Out of the car. Back into work. The bosses look at me. I say, "Battery is dead. Phone." Male boss starts talking about wet and dry batteries. I look at him as if he's speaking Cantonese, which he does, and then I grab the phone, ready to call the NRMA. For those overseas, the NRMA is a roadside service. I pull out the little card and I see, written on the card, my old number plate. My mind is blank. I grab a pen, walk back down, get the number plate of my car, the street I'm in, walk back up, spend about twenty minutes on hold, waiting.

While I'm waiting, a girl in year five I teach, M., comes up to me and starts telling me that her Mum won't be there till two thirty to pick her up. She's bitching. Learn to complain early. That's how life goes. I sympathise with her, because all I want to do is go home. I tell her my car is dead. She laughs at me knowing that, at the very least, someone is coming for her. I might die here in the cold loney suburb of Fairfield.

Finally, someone at the NRMA answers.

During the phone call, I manage to mangle my number plate number, drop the phone, and lose the connection. Luckily, she's still on the line when I get it hooked up. With a rather annoyed air, she tells me that, if I'm lucky, "Roadside Service will be there within sixty minutes. I can't find the street you want, so you could stand on the corner, please."

Yeah. Great. Thanks.

Outside work, I pull up a corner. I feel like a hooker. The battery on my mobile is on one bar, but I message people to pass the time, anyway. I want sympathy but get told by S. that the corner of streets are good places to pick up. She's not single, you know. Thoughts cross my mind. Another S. gives me sympathy. She is single. I think only cruel and cold hearted people date. I have no evidence to back this up. It's hot on that street corner. Cigarette butts litter the ground. I figure I don't need evidence for my theory. My fellow workers drive pass and wave. I can't help but note that they aren't single either. Often, they wave as couples.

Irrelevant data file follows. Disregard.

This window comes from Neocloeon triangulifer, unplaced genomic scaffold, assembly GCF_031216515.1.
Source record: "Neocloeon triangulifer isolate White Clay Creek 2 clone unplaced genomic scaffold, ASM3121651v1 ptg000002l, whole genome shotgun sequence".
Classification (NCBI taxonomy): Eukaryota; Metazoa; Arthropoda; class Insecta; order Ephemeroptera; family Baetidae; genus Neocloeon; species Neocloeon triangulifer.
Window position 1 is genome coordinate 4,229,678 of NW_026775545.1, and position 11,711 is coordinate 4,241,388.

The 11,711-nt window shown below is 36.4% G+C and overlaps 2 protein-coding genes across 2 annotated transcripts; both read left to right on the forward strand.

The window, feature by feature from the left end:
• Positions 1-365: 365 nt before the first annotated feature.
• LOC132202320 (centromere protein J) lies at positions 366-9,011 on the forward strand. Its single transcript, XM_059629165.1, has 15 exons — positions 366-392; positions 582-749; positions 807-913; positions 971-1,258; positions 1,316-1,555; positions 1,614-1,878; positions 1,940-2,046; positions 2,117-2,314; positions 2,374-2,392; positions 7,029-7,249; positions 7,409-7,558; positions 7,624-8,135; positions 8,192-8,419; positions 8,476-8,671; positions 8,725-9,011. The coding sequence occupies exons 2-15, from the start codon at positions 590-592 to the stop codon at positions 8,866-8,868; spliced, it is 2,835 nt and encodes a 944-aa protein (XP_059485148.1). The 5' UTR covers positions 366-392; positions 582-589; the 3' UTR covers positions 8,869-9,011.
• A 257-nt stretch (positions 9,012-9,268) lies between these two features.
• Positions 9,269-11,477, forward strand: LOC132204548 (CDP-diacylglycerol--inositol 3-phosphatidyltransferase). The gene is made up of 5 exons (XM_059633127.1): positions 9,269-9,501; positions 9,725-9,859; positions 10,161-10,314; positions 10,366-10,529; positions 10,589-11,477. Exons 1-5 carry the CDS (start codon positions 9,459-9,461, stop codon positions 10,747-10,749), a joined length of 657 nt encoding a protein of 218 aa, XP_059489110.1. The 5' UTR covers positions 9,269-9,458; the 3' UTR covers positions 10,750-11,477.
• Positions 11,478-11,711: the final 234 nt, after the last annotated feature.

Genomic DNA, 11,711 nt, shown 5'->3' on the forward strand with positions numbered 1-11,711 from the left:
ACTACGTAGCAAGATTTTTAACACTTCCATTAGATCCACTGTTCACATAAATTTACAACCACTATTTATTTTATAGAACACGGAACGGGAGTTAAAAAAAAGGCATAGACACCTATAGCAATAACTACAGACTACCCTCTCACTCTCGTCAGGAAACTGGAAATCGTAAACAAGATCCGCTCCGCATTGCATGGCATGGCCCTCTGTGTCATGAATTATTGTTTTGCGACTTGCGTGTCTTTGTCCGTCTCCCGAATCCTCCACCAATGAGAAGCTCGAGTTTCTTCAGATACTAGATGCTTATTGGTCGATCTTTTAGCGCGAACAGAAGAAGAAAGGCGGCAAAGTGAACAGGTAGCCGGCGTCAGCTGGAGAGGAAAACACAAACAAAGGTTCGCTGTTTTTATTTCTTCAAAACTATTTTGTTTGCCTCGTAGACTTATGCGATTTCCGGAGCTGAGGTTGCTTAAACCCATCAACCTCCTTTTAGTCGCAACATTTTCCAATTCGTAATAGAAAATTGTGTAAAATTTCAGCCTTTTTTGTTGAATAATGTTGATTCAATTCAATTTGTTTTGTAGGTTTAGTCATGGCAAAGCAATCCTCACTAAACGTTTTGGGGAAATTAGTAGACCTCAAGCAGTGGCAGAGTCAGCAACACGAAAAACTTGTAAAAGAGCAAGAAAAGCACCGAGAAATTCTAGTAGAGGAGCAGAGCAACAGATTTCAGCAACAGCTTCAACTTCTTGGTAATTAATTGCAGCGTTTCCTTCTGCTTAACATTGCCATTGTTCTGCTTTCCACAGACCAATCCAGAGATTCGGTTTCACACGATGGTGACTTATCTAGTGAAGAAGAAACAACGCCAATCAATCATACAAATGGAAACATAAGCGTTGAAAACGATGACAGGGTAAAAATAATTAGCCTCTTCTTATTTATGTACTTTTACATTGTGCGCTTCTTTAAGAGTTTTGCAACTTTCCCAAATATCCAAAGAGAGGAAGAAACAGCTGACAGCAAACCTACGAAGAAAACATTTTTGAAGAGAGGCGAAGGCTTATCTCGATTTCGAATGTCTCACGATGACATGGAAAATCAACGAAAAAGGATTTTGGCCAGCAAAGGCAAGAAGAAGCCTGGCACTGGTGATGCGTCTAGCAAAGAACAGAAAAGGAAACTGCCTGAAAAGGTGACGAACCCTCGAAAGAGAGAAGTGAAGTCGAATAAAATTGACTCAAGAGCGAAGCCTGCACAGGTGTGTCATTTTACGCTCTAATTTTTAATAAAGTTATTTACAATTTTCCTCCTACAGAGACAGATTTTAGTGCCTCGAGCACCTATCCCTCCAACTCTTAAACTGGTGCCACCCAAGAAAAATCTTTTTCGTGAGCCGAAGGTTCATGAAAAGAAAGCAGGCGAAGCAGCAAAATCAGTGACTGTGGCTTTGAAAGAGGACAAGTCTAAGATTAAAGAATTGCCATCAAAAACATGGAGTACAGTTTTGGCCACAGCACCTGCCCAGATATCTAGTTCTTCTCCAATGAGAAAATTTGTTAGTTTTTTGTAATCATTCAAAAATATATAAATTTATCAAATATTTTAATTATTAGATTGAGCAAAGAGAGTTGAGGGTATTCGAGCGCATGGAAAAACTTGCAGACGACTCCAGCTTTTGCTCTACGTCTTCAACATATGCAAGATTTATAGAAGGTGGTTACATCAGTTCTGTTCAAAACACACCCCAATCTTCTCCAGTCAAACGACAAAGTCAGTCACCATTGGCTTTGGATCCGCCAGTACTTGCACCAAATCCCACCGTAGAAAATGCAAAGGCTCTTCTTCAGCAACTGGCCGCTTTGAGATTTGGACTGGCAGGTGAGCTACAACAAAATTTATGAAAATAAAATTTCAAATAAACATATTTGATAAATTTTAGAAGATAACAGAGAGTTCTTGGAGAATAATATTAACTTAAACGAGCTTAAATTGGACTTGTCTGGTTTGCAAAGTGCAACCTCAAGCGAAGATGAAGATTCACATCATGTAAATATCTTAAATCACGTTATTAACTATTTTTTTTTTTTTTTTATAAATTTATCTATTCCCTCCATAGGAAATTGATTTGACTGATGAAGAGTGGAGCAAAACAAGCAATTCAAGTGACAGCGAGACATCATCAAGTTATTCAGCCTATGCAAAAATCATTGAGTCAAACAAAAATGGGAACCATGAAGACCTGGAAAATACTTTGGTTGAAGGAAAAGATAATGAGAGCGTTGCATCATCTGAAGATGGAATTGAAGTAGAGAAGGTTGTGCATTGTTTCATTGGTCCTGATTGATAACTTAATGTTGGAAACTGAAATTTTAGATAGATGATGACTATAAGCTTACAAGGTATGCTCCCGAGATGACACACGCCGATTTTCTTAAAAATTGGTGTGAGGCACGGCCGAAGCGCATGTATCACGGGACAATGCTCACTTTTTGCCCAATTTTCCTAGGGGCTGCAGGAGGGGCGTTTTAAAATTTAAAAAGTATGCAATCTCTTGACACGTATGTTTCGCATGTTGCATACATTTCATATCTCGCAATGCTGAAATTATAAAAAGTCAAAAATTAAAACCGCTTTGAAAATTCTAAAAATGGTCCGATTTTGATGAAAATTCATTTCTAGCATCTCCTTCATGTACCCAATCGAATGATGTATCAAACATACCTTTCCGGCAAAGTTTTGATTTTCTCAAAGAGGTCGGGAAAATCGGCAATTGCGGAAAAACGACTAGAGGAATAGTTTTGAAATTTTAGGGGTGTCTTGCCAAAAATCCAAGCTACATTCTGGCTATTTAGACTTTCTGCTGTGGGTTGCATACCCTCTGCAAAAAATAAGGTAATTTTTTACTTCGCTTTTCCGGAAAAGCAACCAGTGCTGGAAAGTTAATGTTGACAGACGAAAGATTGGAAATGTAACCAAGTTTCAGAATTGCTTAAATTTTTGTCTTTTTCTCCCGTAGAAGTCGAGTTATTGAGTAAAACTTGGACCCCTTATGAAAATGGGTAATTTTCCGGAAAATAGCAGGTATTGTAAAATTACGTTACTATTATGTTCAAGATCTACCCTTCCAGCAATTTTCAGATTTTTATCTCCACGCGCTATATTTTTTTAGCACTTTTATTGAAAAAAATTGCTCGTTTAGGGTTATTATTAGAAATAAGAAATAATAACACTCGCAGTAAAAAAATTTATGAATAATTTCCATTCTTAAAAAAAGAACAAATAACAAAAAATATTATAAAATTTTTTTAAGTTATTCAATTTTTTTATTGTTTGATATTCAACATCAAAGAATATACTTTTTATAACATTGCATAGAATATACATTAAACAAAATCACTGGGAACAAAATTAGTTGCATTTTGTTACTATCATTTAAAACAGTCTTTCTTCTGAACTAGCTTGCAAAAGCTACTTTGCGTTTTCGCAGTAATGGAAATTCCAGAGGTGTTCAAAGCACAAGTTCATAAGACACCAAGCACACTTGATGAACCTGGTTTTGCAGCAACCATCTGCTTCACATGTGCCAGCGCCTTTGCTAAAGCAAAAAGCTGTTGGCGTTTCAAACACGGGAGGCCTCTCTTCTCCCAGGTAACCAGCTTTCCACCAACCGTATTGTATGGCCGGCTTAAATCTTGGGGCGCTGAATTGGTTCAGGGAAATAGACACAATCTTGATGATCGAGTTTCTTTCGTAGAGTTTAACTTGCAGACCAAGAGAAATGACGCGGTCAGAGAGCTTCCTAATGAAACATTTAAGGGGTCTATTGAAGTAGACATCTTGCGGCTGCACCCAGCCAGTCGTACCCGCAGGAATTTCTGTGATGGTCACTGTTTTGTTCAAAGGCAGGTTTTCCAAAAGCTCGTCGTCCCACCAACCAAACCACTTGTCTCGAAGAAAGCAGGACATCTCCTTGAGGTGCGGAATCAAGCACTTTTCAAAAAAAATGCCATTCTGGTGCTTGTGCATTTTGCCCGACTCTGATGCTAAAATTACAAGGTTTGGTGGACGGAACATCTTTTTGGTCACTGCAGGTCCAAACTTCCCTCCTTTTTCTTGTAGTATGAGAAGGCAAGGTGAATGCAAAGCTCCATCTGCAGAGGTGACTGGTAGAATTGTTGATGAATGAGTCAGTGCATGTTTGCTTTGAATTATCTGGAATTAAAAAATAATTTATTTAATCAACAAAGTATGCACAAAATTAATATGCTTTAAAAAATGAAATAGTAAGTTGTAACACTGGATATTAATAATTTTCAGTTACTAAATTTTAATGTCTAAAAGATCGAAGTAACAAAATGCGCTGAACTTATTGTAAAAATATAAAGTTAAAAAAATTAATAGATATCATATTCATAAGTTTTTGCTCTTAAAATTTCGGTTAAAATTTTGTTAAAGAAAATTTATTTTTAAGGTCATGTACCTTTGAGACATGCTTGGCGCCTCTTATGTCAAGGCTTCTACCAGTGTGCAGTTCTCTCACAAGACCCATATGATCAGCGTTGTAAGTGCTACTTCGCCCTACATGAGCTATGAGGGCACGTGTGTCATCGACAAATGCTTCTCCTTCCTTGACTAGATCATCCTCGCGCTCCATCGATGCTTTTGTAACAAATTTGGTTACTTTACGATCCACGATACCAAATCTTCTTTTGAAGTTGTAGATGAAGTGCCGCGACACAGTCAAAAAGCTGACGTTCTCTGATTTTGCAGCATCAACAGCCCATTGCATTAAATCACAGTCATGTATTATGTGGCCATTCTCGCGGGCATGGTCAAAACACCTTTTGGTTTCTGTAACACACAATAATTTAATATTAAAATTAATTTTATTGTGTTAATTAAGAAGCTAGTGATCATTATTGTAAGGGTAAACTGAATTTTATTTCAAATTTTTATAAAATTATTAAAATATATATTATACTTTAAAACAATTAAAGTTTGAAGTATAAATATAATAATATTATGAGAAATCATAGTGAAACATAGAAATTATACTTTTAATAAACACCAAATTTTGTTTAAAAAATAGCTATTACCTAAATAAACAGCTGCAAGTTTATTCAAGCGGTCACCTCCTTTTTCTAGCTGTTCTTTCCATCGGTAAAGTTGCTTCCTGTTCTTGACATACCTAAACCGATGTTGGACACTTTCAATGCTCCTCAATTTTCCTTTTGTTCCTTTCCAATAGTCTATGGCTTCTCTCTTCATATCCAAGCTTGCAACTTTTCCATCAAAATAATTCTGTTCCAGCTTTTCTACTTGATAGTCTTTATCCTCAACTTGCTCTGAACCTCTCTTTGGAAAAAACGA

The NRMA arrive before I can reach a full theory, thankfully. I've been waiting about twenty five minutes.

Up to my car we go. Open the hood. I told about the battery light. He asks if I left the lights on. I'm not that stupid, I say. He pulls out the measuring thing and informs me that battery is good. Nothing wrong with the battery, mate, why don't you try it again.

Key, ignition... nothing.

Roadside guy looks round my car. Peers in. Taps on the passenger window. I unlock the door.

"Are you in reverse?"

I look down.

...

"Fuck."

The guy laughs.

"Fuck me."

He laughs some more. "It's cool, mate. Don't worry 'bout it."

"No, man, seriously." I put the car into park, turn the key. It starts. "I'm much too stupid to live."

"I'd help you out, but they frown on that killing bit nowadays."

"Thanks."

"Anytime."

And so, seeming to enjoy himself, the roadside service guy gets in his truck and drives away. I sigh, close the door, and drive home, where I will later go to a printer and hand over a file containing my doctorate. Try not to think about it. I find it's best not to do this. Which is why, of course, I don't write about my life here. Why I don't talk about myself. Because if I did, you would all be forced to realise that this--this is me--





--And I do not deserve to live. Thank you.